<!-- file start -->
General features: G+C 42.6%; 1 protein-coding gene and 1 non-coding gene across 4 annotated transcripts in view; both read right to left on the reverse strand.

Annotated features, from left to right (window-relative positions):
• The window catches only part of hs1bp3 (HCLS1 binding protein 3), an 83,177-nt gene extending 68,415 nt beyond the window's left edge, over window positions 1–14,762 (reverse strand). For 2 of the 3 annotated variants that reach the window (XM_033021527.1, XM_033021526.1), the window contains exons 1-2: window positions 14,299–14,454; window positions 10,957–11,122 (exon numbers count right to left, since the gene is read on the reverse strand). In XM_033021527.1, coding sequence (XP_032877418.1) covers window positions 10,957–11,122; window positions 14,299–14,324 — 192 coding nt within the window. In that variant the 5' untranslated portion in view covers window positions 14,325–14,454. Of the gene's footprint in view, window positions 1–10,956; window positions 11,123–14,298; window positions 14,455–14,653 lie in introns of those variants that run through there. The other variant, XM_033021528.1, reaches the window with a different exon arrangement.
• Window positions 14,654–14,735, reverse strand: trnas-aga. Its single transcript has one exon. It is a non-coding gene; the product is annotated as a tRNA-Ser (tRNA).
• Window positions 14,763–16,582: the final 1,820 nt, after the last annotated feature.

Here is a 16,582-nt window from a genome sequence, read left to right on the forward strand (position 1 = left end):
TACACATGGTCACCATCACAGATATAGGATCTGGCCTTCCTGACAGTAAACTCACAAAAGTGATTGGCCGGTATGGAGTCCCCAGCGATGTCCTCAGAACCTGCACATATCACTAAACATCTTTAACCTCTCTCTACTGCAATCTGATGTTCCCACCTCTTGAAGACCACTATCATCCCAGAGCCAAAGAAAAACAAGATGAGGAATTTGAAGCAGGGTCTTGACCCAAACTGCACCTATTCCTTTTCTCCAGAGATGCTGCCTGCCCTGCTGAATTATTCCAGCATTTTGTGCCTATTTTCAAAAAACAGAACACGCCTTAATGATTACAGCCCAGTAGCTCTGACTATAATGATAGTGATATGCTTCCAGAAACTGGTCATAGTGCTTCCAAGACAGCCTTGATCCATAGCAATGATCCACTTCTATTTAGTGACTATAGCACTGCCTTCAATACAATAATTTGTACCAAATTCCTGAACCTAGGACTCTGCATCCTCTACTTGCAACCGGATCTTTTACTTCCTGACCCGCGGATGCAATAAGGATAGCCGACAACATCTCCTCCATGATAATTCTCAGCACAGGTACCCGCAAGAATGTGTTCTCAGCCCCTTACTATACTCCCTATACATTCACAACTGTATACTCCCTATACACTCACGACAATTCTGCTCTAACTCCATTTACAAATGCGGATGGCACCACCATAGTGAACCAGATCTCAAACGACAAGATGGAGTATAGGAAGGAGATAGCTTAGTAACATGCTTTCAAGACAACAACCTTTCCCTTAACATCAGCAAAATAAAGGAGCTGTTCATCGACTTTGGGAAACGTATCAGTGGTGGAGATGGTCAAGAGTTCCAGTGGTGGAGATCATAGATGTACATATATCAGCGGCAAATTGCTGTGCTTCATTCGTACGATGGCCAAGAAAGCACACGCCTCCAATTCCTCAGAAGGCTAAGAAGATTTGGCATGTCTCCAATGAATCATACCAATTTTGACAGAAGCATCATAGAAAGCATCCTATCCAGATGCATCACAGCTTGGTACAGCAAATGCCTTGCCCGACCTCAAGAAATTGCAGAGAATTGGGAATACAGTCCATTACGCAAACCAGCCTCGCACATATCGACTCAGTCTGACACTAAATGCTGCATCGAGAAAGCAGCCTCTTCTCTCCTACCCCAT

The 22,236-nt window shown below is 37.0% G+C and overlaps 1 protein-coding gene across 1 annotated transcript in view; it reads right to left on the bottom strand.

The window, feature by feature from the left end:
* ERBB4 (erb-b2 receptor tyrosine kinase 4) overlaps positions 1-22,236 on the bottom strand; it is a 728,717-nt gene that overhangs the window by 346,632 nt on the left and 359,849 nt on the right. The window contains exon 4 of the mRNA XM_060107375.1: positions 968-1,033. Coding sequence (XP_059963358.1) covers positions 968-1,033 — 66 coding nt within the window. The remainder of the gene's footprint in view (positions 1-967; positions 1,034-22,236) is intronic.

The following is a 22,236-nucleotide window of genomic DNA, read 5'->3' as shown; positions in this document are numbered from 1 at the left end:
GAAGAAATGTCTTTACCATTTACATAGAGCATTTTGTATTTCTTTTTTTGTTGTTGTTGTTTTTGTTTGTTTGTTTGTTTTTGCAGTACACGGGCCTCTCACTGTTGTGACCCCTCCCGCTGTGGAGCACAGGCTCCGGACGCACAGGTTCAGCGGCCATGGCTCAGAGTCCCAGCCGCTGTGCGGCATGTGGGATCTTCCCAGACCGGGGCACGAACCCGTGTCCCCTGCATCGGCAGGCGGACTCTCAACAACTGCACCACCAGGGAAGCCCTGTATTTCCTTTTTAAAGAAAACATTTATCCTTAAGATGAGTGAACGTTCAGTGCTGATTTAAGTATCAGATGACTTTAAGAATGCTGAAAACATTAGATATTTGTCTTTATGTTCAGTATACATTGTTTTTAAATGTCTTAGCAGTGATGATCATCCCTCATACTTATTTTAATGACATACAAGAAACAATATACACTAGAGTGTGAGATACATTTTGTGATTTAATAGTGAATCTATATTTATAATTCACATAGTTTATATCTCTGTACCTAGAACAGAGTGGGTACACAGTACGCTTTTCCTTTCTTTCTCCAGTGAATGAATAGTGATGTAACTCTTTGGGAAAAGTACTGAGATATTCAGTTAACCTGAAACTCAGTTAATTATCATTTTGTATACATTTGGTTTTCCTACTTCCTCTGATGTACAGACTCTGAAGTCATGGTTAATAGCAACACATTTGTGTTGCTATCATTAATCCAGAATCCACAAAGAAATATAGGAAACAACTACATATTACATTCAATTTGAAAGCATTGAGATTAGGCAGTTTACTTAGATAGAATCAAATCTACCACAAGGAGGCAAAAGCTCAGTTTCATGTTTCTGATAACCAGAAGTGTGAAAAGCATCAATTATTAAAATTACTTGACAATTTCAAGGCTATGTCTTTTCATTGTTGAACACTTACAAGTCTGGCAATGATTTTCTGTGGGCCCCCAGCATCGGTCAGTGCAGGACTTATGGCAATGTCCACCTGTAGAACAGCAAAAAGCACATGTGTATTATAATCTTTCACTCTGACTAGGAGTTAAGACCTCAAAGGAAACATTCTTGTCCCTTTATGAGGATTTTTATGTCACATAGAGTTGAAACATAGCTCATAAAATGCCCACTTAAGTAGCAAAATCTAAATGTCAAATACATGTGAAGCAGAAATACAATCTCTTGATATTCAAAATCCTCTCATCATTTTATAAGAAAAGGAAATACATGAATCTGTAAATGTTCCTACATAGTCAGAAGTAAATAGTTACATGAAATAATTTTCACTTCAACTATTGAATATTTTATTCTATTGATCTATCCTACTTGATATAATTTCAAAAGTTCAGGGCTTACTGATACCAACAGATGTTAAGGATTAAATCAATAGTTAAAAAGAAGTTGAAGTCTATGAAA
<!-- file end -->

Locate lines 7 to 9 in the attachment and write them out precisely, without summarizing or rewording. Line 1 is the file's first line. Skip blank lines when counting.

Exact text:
TACACATGGTCACCATCACAGATATAGGATCTGGCCTTCCTGACAGTAAACTCACAAAAGTGATTGGCCGGTATGGAGTCCCCAGCGATGTCCTCAGAACCTGCACATATCACTAAACATCTTTAACCTCTCTCTACTGCAATCTGATGTTCCCACCTCTTGAAGACCACTATCATCCCAGAGCCAAAGAAAAACAAGATGAGGAATTTGAAGCAGGGTCTTGACCCAAACTGCACCTATTCCTTTTCTCCAGAGATGCTGCCTGCCCTGCTGAATTATTCCAGCATTTTGTGCCTATTTTCAAAAAACAGAACACGCCTTAATGATTACAGCCCAGTAGCTCTGACTATAATGATAGTGATATGCTTCCAGAAACTGGTCATAGTGCTTCCAAGACAGCCTTGATCCATAGCAATGATCCACTTCTATTTAGTGACTATAGCACTGCCTTCAATACAATAATTTGTACCAAATTCCTGAACCTAGGACTCTGCATCCTCTACTTGCAACCGGATCTTTTACTTCCTGACCCGCGGATGCAATAAGGATAGCCGACAACATCTCCTCCATGATAATTCTCAGCACAGGTACCCGCAAGAATGTGTTCTCAGCCCCTTACTATACTCCCTATACATTCACAACTGTATACTCCCTATACACTCACGACAATTCTGCTCTAACTCCATTTACAAATGCGGATGGCACCACCATAGTGAACCAGATCTCAAACGACAAGATGGAGTATAGGAAGGAGATAGCTTAGTAACATGCTTTCAAGACAACAACCTTTCCCTTAACATCAGCAAAATAAAGGAGCTGTTCATCGACTTTGGGAAACGTATCAGTGGTGGAGATGGTCAAGAGTTCCAGTGGTGGAGATCATAGATGTACATATATCAGCGGCAAATTGCTGTGCTTCATTCGTACGATGGCCAAGAAAGCACACGCCTCCAATTCCTCAGAAGGCTAAGAAGATTTGGCATGTCTCCAATGAATCATACCAATTTTGACAGAAGCATCATAGAAAGCATCCTATCCAGATGCATCACAGCTTGGTACAGCAAATGCCTTGCCCGACCTCAAGAAATTGCAGAGAATTGGGAATACAGTCCATTACGCAAACCAGCCTCGCACATATCGACTCAGTCTGACACTAAATGCTGCATCGAGAAAGCAGCCTCTTCTCTCCTACCCCAT

The 22,236-nt window shown below is 37.0% G+C and overlaps 1 protein-coding gene across 1 annotated transcript in view; it reads right to left on the bottom strand.

The window, feature by feature from the left end: